Joe Mays — Having bounced around the league for the duration of his career, Mays has never seemed to be any club’s first option. But he’s always filled in when needed, and he’s never been abysmal when doing so. Mays is a run-stuffer, and probably shouldn’t be on the field for passing downs, but he also adds special teams value, and would certainly sign for the veteran’s minimum.
DeMeco Ryans — Ryans is probably the player on this list about whom I’m the least confident. Physically, he could be nearing the end — after suffering two ruptured Achilles during his career, Ryans struggled against both the run and the pass last year,
and with 10 NFL seasons in his rearview mirror, he has quite a bit of tread on his tires. But Ryans has always been viewed as a cerebral player, so adding a veteran with his level of mental acumen could be an appealing option for the Cowboys. Ryans, for what’s it worth, has said that he’d like to continue playing.
Stephen Tulloch — Tulloch might be the most high-profile name on this list, at least at the moment, given that he was finally released by the Lions this week after months of speculation. Detroit waited so long to execute the move to avoid paying an injury guarantee, as Tulloch had undergone surgery earlier this year. Clearly, that could give some clubs pause as they inquire on Tulloch’s health, but he was evidently able to pass a physical prior to his release, and he managed to hold up for 15 games last season.
Veterans on roster bubbles:
Jon Bostic, Lions — Due to a variety of factors, Bostic might not be leaving Detroit any time soon. First, Lions general manger Bob Quinn was formerly the Patriots’ director of scouting, so the fact that he acquired Bostic from New England could mean he has an affinity for the former Florida Gator. Second, Detroit recently released veteran linebacker Stephen Tulloch, meaning there could be room for Bostic on the Lions’ roster. But if he were to be cut loose during the next few months, I’d imagine the Cowboys would show some level of interest. Or perhaps Bostic, who’s already been dealt twice during his career, could be had via trade once again.
Arthur Brown, Ravens — A former second-round pick, Brown has completely fallen out of favor in Baltimore, as he’s played only 10 defensive snaps during the past two seasons combined. But with Daryl Smith no longer on the Ravens’ roster, there could be room for Brown to earn playing time, if he can finally put it all together. Brown is entering the final year of his rookie deal, and doesn’t look to have a real future with Baltimore, so it’s conceivable the club finally cuts bait this summer.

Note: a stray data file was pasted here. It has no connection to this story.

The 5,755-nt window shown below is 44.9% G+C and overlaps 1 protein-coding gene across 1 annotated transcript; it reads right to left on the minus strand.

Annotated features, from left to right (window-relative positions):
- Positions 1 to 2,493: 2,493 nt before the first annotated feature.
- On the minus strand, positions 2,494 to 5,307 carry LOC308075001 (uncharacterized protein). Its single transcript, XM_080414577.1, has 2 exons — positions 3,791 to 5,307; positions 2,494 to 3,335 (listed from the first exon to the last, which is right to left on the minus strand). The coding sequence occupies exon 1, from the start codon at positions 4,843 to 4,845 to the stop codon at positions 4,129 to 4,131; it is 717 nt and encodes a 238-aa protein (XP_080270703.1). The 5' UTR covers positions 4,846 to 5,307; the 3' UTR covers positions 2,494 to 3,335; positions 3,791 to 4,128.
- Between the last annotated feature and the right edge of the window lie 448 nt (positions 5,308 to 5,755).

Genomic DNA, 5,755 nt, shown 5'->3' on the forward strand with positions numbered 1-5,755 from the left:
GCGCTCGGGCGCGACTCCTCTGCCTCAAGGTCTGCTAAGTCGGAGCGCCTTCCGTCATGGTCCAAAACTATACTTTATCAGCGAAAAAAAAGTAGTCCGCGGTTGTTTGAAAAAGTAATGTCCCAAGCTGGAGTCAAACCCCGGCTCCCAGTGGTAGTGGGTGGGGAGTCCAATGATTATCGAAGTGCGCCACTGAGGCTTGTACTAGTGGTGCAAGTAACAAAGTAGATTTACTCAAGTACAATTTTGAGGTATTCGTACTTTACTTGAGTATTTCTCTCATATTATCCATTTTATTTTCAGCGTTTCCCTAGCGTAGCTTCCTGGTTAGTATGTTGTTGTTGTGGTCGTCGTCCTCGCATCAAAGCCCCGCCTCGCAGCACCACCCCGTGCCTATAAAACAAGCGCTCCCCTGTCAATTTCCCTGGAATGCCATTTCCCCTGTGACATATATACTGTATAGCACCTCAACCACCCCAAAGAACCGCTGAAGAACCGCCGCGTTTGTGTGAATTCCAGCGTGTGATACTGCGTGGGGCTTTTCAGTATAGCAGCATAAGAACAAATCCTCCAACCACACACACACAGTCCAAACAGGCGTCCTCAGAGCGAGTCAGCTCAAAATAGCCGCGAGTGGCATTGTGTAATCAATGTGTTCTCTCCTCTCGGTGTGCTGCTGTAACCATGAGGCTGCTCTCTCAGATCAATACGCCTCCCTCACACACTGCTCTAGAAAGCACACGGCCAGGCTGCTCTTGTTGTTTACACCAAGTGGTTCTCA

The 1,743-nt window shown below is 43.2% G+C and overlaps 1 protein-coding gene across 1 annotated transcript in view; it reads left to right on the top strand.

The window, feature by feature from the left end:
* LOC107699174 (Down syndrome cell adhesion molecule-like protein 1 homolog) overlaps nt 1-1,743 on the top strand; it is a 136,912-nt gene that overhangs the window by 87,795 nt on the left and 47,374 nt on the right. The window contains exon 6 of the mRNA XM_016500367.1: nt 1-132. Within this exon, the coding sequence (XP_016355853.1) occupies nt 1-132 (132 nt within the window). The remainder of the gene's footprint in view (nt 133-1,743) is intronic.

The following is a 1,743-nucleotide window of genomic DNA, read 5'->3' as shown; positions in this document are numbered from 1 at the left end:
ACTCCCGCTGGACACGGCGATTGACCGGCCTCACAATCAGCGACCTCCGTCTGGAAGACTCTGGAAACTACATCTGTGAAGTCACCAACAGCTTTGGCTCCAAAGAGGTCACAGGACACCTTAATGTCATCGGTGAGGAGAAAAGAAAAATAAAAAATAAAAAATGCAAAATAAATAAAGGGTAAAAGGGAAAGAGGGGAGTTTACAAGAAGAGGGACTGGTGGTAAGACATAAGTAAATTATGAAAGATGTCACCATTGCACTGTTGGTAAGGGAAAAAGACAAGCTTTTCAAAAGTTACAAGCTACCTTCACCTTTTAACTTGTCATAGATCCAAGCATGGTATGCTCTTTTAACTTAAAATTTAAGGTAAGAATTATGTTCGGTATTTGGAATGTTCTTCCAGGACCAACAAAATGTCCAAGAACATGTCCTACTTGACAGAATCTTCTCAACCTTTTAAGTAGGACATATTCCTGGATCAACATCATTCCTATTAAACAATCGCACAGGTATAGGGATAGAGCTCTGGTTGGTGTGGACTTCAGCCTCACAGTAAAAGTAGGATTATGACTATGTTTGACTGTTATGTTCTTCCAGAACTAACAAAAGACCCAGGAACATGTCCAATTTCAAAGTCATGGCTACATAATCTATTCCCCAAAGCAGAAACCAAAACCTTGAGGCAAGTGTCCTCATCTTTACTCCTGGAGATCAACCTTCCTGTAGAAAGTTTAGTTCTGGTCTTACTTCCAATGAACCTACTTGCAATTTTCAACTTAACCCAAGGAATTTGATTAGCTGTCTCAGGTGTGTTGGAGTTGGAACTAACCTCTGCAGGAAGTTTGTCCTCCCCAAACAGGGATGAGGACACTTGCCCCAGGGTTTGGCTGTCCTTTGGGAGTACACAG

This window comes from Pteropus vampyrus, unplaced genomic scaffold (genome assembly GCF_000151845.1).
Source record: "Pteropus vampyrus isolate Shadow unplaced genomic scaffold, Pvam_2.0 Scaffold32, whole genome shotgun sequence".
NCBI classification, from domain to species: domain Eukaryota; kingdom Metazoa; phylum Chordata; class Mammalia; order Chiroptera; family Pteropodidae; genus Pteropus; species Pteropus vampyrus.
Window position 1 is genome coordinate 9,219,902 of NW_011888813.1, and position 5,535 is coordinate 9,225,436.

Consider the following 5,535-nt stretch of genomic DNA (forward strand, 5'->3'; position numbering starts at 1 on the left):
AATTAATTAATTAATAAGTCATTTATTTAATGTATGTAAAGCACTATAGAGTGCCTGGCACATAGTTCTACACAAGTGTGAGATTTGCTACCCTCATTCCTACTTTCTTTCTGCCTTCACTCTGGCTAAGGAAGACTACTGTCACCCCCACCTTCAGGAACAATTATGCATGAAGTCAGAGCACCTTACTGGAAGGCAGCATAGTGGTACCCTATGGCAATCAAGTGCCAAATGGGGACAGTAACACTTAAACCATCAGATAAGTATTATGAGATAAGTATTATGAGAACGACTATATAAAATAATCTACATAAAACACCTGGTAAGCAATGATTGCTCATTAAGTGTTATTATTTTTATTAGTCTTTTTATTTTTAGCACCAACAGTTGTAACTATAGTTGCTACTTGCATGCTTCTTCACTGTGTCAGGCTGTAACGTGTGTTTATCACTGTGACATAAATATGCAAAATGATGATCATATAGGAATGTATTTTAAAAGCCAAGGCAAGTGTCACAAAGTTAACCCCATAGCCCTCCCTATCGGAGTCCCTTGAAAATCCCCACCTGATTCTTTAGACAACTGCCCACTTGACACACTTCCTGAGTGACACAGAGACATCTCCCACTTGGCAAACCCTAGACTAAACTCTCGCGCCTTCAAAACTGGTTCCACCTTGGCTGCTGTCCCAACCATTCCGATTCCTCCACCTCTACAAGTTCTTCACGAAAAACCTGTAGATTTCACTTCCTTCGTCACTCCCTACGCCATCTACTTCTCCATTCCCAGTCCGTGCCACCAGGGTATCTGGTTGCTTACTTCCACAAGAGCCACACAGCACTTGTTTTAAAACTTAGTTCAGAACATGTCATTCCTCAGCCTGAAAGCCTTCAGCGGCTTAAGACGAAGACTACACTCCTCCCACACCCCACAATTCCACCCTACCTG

Bruce Carter, Jets — Entering his age-28 season, Carter evidently didn’t attract much free agent interest after being released by the Buccaneers earlier this year, as he settled for a one-year, minimum salary benefit contract with the Jets. New York, however, has not only re-signed Erin Henderson to play opposite David Harris at inside linebacker, but spent a first-round pick on Ohio State’s Darron Lee, who would likely be the next man up if either Harris or Henderson suffered an injury. Carter, then, could potentially be available in the next few months, and could be especially attractive to the Cowboys given that he spent 2011-14 in Dallas.
Christian Jones, Bears — In just his second NFL campaign, Jones, a former undrafted free agent, started 13 games on the inside, leading all Bears linebackers in snaps. And though he graded as the league’s No. 38 linebacker per PFF, Chicago sought to replace him this offseason, inking both Danny Trevathan and Jerrell Freeman to multi-year deals. Jones has since been moved to outside ‘backer, but Jeff Dickerson of ESPN.com recently projected that he would be a surprise cut. Given that Jones is only 25 years old, the Bears could conceivably get something in return via trade.
Nate Palmer, Titans — It’s not a good sign that the Packers, who have a lengthy history of inside linebacker problems, waived Palmer earlier this year. Tennessee evidently saw something they liked and claimed Palmer, but it’s unclear if he’ll be able to earn a role on the team. The Titans are projected to start Wesley Woodyard and Avery Williamson at middle linebacker in their 3-4 scheme, according to Roster Resource, while free agent signee Sean Spence — who has a history with defensive coordinator Dick LeBeau — is the top reserve on the inside, meaning Palmer could be the odd man out.
Perry Riley, Redskins — The 28-year-old Riley is the only veteran on this subsection of the list who is making serious money, and Washington could save $4MM by releasing him this summer. And given that he’s not expected to be a starter, Perry could certainly be in danger of losing his roster spot. Will Compton will start at inside linebacker next to Mason Foster, whom the Redskins re-signed to a two-year deal. Riley will compete for a role with former Steelers special teams ace Terence Garvin, who was handed a $75K guarantee over the offseason.
Photos courtesy of USA Today Sports Images.
4 comments on “How The Cowboys Could Replace Rolando McClain”
Going to have to make a trade to be honest. They have two typically unavailable linebackers in Lee and McClain.
What do you mean Lee?
This team will soon have to address the defense or the offense will be a wast of talent, Jerry jones wants to be known as a man of football but can’t understand that it’s not just a matter of scoring points but also having to stop teams from scoring! And until the Boys can do that and do it well this team will never win a super bowl and if you can’t see that, how can you be known as a GOOD football man?
Why not play Wilcox at linebacker..worth a shot